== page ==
Since the majority of Catalina Island is an open nature preserve, it’s a great destination for hiking. The Trans-Catalina Trail covers 37.2 winding miles all over Catalina’s Nature Preserve, which is known by locals as the Interior. If you’re an ambitious hiker, the entire trail will take you a few days. Otherwise, you can hike a small section of it to get some exercise, see some native plants and wildlife, and enjoy the views. But you will need a hiking permit, which you can pick up for free at a few different places in Avalon, including the Conservancy House and the Wrigley Memorial & Botanic Garden.
In 1972, the Wrigley family established the Santa Catalina Island Conservancy as a non-profit organization. The Conservancy’s main goal is to preserve over 42,000 acres and 48 miles of coastline, as well as the local animal and plant life. After all, over 60 different types of plants and animals are home to Catalina and nowhere else. It’s also home to the American Bald Eagle, which has bounced back after problems with DDT runoff.
But speaking of animals, Catalina Island is well known for buffalo. Back in 1924, 14 buffalo were brought over to the Island to film the movie The Vanishing American. Once production wrapped, the buffalo were let loose on the island and have lived there ever since.
As a result, locals began naming dishes and drinks after them. At The Airport in the Sky, Catalina’s only airport, you can get a Buffalo Burger, and one of the most famous Catalina cocktails is Buffalo Milk. It’s better than it sounds: it’s made with crème de cocoa, Kahlua, crème de banana, and vodka mixed in a blender and topped with whipped cream and a dash of nutmeg.
One thing you can’t miss while you’re here is the seafood. Catalina’s harbor is known not only for Garibaldi, but also for providing fish to Avalon’s restaurants as well as some on the mainland. In 2013, the Bluewater Grill built a new location in Avalon, serving only sustainably harvested, locally caught seafood. When you come in, you’ll see a chalkboard listing the day’s freshest catch.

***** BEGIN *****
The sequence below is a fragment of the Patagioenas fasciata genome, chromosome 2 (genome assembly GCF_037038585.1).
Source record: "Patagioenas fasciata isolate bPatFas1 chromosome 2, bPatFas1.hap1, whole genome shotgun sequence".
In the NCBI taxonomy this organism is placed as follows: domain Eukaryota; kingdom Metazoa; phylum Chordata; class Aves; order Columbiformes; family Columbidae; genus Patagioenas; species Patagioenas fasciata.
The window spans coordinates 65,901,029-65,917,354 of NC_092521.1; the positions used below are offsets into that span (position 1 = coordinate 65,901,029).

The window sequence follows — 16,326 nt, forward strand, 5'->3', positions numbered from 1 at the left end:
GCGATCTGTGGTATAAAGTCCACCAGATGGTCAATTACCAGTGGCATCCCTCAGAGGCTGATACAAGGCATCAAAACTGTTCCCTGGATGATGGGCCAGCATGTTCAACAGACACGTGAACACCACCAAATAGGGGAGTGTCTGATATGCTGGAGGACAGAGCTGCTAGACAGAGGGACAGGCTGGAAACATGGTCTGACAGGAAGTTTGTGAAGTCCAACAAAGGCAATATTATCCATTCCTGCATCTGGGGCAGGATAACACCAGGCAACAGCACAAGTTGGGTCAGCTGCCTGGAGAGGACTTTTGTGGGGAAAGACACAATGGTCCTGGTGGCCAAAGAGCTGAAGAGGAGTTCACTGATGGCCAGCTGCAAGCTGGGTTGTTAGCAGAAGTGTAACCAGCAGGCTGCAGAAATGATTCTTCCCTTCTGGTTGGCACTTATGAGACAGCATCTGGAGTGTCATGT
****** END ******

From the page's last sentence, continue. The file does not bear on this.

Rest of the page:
Catalina Island has a few cars, but those have special permits from the city of Avalon. The waiting list to bring a car is 10 years long. Don’t worry, Avalon is only one square mile, so it’s easy to get around on foot. But if you want to get around more quickly, just hop on a golf cart.
If you’re looking for an adrenaline-pumping activity, try the Zip Line Eco Tour. It has 5 separate zip lines, and the last one is 1,100 feet long. The whole zip line covers nearly three quarters of a mile, and most of the time you’ll be about 300 feet above the canyon floor. The experience takes about two hours and, in between each zip, the guides will tell you about some local history, wildlife, and point out native plants. If that sounds a bit frightening, don’t worry. The zip line ends at the Descanso Beach Club, which sells Buffalo Milk by the glass…and by the pitcher.
Watch the video below to discover ecotourism opportunities on Catalina Island.
Want to learn more about Catalina Island? Check out:
- Discover the Hidden History of Catalina Island
- Find Out What Peter Greenberg Learned from the Locals
- Find Out How You Can Preserve Native Plants on Catalina Island
By Peter Greenberg for PeterGreenberg.com